Bug 1471751 - Bell rate limit
Bell rate limit
Status: CLOSED NEXTRELEASE
Product: Fedora
Classification: Fedora
Component: vte291 (Show other bugs)
26
x86_64 Linux
unspecified Severity low
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Assigned To: Debarshi Ray
Fedora Extras Quality Assurance
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Depends On:
Blocks:
  Show dependency treegraph
 
Reported: 2017-07-17 07:51 EDT by Veske
Modified: 2018-05-03 11:53 EDT (History)
4 users (show)

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Last Closed: 2018-05-03 11:53:37 EDT
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External Trackers
Tracker ID Priority Status Summary Last Updated
GNOME Bugzilla 790815 None None None 2017-11-27 09:25 EST

  None (edit)
Description Veske 2017-07-17 07:51:46 EDT
Description of problem:

GNOME Terminal makes very loud end of file sound when scrolling with a mouse wheel.

Version-Release number of selected component (if applicable):
3.24.2

How reproducible:
I only have a logitech m-u0007 to reproduce this issue with. With my setup the issue happens every time.

Steps to Reproduce:
1. Open GNOME Terminal
2. Open some text file with less
3. Try to scroll to the bottom and forward with mouse wheel

Actual results:

Pulseaudio will give out awfully loud "Boink" noise. It sounds like many many "Boink" noises are sent in a very tight interval from Terminal to PulseAudio. So it creates a very unpleasant experience.

This issue does not happen if I use keyboard for scrolling. Then I will just hear a single "Boink" that respects my audio settings.

Expected results:

GNOME Terminal implement the end of file sound handling in a better way for mouse wheel.

Additional info:

Should I try to somehow record a video with sound for this?
Comment 1 Egmont Koblinger 2017-07-17 08:25:02 EDT
When you're using "less", gnome-terminal has absolutely no idea that you're viewing a file, or what "end of file" means. What happens is that "less" knows when you hit end of file and asks the terminal to beep. The terminal receives a beep request (actually plenty of them) and obeys.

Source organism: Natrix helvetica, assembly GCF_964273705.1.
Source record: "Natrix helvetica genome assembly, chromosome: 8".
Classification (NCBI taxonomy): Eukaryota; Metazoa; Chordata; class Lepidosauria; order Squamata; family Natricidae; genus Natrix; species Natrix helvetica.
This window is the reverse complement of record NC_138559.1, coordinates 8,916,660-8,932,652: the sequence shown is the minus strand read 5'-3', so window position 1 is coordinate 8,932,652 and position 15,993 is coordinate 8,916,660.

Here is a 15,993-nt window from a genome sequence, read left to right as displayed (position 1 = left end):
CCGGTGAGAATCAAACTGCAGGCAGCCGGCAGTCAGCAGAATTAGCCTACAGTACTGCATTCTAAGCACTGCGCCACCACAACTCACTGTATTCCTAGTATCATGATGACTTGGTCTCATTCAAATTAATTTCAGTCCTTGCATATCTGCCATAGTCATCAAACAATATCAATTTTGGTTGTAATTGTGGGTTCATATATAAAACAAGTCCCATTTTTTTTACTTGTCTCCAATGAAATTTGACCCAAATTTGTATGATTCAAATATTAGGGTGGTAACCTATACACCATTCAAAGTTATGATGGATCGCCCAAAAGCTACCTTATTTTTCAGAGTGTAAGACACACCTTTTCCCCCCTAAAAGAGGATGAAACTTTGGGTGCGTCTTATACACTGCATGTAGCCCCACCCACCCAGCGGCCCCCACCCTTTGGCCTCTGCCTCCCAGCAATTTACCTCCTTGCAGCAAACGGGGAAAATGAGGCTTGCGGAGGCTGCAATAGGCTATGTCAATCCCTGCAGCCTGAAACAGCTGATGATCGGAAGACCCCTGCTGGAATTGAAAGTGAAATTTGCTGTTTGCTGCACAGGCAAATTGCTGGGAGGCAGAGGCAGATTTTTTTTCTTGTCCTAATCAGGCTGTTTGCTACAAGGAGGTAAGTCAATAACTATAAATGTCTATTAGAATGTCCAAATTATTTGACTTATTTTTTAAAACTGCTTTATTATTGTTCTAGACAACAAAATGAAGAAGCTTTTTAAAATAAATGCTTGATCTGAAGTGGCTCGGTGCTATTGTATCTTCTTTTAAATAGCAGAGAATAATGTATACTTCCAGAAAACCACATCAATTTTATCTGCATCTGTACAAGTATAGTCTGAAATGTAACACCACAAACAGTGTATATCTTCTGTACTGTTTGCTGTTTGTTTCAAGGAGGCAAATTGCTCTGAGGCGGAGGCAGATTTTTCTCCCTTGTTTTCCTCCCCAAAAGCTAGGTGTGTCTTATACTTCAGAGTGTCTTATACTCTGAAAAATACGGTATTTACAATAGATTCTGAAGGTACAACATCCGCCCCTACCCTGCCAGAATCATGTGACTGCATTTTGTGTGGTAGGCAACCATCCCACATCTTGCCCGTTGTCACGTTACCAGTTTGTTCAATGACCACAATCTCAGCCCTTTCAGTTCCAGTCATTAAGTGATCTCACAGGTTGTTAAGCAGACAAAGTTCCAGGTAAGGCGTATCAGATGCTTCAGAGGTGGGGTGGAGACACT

There could be some rate limiting on beeping frequency or something like that in gnome-terminal...
Comment 2 Veske 2017-07-17 09:04:36 EDT
Makes sense. If I try to do the same thing in VIM for instance then VIM will not send a lot of beep request to terminal - instead I hear one calm beep like it should be. 

Could it be that I should open an issue to less then and check if any other software does the same thing? Of course it would be nice for GNOME Terminal to also have some sort of sanity check in place for such scenario.
Comment 3 Egmont Koblinger 2017-07-17 10:08:39 EDT
It could be addressed in "less", but I guess gnome-terminal is a better place. "less" has no clue how long the beep is (and the limited frequency could depend on this), also with that approach way more software (tons of which have nothing to do with timing per se) would need to be modified.

By the way, there are other bug reports about gnome-terminal or pulseaudio (can't remember which) crashing due to way too frequent beeps.
Comment 4 Egmont Koblinger 2017-11-25 04:50:03 EST
Filed VTE feature request for rate limiting: https://bugzilla.gnome.org/show_bug.cgi?id=790815.
Comment 5 Fedora End Of Life 2018-05-03 05:01:37 EDT
This message is a reminder that Fedora 26 is nearing its end of life.
Approximately 4 (four) weeks from now Fedora will stop maintaining
and issuing updates for Fedora 26. It is Fedora's policy to close all
bug reports from releases that are no longer maintained. At that time
this bug will be closed as EOL if it remains open with a Fedora  'version'
of '26'.

Package Maintainer: If you wish for this bug to remain open because you
plan to fix it in a currently maintained version, simply change the 'version'
to a later Fedora version.

Thank you for reporting this issue and we are sorry that we were not
able to fix it before Fedora 26 is end of life. If you would still like
to see this bug fixed and are able to reproduce it against a later version
of Fedora, you are encouraged  change the 'version' to a later Fedora
version prior this bug is closed as described in the policy above.

Although we aim to fix as many bugs as possible during every release's
lifetime, sometimes those efforts are overtaken by events. Often a
more recent Fedora release includes newer upstream software that fixes
bugs or makes them obsolete.
Comment 6 Debarshi Ray 2018-05-03 11:53:37 EDT
This is fixed in Fedora 28.

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